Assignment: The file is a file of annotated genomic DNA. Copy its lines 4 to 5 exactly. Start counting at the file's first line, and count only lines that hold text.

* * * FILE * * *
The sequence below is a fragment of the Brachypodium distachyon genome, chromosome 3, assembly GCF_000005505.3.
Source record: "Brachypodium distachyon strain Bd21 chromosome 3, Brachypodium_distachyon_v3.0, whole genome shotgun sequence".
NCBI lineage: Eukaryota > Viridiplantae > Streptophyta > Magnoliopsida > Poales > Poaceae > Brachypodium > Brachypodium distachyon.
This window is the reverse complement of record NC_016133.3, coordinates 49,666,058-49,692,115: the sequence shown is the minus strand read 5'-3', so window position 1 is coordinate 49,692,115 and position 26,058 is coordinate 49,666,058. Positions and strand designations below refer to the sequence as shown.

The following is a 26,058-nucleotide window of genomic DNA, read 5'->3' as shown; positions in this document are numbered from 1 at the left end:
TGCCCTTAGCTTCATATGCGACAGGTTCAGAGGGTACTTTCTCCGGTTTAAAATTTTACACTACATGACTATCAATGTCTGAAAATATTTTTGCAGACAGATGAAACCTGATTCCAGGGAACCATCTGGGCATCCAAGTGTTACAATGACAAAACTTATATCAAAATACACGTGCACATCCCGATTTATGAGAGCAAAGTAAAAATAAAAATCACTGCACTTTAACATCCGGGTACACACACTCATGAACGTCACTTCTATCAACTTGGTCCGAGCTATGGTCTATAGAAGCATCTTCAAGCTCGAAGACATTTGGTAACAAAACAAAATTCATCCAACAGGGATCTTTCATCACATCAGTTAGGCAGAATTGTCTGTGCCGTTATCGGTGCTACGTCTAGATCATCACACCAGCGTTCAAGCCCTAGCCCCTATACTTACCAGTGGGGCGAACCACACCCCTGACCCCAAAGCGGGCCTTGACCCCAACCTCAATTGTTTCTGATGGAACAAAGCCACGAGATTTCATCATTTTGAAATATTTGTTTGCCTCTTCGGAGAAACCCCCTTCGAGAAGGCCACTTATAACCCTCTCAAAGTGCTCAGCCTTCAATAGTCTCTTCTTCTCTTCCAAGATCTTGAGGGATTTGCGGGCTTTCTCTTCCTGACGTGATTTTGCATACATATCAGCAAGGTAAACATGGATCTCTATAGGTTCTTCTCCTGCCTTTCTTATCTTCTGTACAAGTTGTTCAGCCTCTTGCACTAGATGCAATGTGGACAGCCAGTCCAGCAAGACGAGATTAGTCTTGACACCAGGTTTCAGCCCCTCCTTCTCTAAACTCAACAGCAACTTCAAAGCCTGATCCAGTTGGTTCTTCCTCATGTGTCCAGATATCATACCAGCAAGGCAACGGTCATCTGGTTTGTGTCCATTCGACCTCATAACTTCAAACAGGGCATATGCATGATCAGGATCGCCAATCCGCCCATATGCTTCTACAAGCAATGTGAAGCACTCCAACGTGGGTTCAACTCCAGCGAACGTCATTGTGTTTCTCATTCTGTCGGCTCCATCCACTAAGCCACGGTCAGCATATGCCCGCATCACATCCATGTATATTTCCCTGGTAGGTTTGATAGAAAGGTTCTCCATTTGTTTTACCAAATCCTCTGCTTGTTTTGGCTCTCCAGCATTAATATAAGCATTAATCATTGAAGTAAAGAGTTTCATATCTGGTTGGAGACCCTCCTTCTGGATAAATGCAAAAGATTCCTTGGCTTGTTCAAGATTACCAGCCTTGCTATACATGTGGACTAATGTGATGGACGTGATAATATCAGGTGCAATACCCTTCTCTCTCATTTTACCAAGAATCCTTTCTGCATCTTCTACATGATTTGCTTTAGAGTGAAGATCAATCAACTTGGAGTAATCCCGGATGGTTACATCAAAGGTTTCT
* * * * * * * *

This window is the reverse complement of record NC_016133.3, coordinates 49,666,058-49,692,115: the sequence shown is the minus strand read 5'-3', so window position 1 is coordinate 49,692,115 and position 26,058 is coordinate 49,666,058. Positions and strand designations below refer to the sequence as shown.

The following is a 26,058-nucleotide window of genomic DNA, read 5'->3' as shown; positions in this document are numbered from 1 at the left end: